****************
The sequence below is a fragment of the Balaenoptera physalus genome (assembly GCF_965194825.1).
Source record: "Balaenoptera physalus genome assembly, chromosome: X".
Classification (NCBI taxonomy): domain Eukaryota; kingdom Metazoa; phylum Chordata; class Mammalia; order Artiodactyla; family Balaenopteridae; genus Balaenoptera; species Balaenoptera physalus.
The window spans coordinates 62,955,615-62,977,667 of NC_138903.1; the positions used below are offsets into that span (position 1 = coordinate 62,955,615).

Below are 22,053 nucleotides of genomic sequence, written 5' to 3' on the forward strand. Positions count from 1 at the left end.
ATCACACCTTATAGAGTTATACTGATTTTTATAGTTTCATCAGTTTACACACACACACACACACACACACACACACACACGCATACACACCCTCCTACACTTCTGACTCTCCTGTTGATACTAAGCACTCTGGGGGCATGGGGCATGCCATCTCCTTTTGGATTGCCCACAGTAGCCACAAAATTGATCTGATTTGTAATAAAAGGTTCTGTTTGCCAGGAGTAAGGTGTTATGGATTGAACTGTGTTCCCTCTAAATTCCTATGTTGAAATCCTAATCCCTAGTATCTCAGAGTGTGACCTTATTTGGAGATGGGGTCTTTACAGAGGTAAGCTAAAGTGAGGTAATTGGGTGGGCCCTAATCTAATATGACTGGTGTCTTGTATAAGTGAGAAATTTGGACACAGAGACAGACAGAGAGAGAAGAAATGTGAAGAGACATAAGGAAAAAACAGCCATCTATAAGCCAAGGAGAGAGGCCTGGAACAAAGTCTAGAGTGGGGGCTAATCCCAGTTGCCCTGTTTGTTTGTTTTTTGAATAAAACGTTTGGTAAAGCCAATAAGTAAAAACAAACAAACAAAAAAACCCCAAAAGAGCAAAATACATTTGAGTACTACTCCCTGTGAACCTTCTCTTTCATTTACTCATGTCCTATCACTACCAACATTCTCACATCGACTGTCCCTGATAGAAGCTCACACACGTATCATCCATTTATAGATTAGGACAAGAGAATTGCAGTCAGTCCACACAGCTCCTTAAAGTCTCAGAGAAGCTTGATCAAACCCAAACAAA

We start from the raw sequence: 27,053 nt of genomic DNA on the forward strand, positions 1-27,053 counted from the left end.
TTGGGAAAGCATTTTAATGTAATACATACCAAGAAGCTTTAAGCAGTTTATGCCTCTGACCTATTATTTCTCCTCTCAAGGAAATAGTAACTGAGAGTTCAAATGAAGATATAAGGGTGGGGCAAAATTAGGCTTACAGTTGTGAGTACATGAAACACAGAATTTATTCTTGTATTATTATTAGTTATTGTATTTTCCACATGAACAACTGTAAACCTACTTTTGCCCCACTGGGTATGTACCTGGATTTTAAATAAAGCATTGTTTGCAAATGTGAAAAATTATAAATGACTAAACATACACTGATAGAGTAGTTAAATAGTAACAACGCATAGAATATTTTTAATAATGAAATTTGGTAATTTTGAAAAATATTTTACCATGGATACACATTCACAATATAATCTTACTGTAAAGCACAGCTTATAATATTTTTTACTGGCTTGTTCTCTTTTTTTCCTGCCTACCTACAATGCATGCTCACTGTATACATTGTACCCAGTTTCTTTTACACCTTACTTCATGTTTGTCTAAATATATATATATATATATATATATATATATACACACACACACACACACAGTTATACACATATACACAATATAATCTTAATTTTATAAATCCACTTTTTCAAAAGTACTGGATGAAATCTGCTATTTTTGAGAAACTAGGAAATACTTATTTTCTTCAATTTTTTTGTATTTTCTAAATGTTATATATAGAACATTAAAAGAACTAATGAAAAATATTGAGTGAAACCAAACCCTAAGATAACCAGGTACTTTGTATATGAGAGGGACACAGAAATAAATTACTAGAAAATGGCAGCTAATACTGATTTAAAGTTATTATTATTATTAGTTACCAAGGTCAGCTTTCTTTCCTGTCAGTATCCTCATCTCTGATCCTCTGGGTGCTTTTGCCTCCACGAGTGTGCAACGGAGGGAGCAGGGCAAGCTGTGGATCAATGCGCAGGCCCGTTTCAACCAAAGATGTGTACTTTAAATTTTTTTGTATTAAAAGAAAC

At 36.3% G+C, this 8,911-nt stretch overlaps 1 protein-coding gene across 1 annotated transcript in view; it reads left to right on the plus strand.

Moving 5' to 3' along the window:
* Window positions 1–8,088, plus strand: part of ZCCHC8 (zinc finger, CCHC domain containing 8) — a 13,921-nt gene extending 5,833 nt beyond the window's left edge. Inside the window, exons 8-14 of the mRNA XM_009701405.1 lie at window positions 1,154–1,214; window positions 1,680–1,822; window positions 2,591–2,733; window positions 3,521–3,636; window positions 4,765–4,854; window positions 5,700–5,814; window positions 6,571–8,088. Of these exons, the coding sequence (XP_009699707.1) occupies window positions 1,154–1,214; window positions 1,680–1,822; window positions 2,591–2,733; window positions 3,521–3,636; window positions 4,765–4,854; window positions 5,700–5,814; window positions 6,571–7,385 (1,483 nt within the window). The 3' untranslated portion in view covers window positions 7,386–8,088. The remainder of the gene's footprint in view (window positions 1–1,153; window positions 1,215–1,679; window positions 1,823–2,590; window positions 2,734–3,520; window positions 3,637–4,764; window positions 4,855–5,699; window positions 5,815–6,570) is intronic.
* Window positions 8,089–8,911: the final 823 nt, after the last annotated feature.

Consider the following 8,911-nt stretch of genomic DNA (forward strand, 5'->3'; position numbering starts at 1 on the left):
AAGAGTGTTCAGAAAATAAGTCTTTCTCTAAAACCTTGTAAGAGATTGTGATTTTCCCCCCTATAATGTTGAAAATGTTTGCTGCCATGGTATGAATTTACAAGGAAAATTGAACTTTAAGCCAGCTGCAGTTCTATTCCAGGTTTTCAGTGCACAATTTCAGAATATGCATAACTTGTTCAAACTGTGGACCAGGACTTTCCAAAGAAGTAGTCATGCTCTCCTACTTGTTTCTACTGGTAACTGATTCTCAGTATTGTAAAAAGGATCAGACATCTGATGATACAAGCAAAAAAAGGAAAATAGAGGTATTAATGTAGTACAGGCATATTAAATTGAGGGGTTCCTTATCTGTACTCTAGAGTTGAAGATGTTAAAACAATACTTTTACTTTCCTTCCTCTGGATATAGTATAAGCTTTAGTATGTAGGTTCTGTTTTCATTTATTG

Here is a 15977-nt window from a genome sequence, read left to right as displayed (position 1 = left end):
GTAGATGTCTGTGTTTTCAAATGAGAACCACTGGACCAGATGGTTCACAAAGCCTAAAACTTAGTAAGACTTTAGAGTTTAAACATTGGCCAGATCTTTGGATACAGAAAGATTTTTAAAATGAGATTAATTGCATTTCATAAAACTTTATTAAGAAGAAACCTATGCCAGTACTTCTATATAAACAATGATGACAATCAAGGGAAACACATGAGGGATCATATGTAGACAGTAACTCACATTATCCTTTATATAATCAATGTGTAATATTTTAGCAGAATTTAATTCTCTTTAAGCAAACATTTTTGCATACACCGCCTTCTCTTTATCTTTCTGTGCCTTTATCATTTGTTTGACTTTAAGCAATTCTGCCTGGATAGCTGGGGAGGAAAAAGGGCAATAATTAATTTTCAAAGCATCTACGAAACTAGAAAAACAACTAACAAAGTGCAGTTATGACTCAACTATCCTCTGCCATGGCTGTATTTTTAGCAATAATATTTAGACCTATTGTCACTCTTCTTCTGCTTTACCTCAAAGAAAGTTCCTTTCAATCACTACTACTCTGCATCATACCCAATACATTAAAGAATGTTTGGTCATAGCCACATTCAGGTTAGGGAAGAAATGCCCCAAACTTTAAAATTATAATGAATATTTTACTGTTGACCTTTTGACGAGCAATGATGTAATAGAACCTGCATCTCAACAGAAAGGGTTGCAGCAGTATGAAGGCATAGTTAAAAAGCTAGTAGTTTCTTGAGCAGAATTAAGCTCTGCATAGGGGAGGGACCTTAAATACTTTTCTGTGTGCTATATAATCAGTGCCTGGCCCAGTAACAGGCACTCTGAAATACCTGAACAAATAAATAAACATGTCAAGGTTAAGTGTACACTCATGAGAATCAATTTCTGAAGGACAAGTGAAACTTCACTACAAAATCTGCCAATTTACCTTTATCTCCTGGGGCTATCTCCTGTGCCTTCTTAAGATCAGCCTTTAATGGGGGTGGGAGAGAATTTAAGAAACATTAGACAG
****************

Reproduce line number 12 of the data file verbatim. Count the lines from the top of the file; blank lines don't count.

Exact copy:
* Window positions 8,089–8,911: the final 823 nt, after the last annotated feature.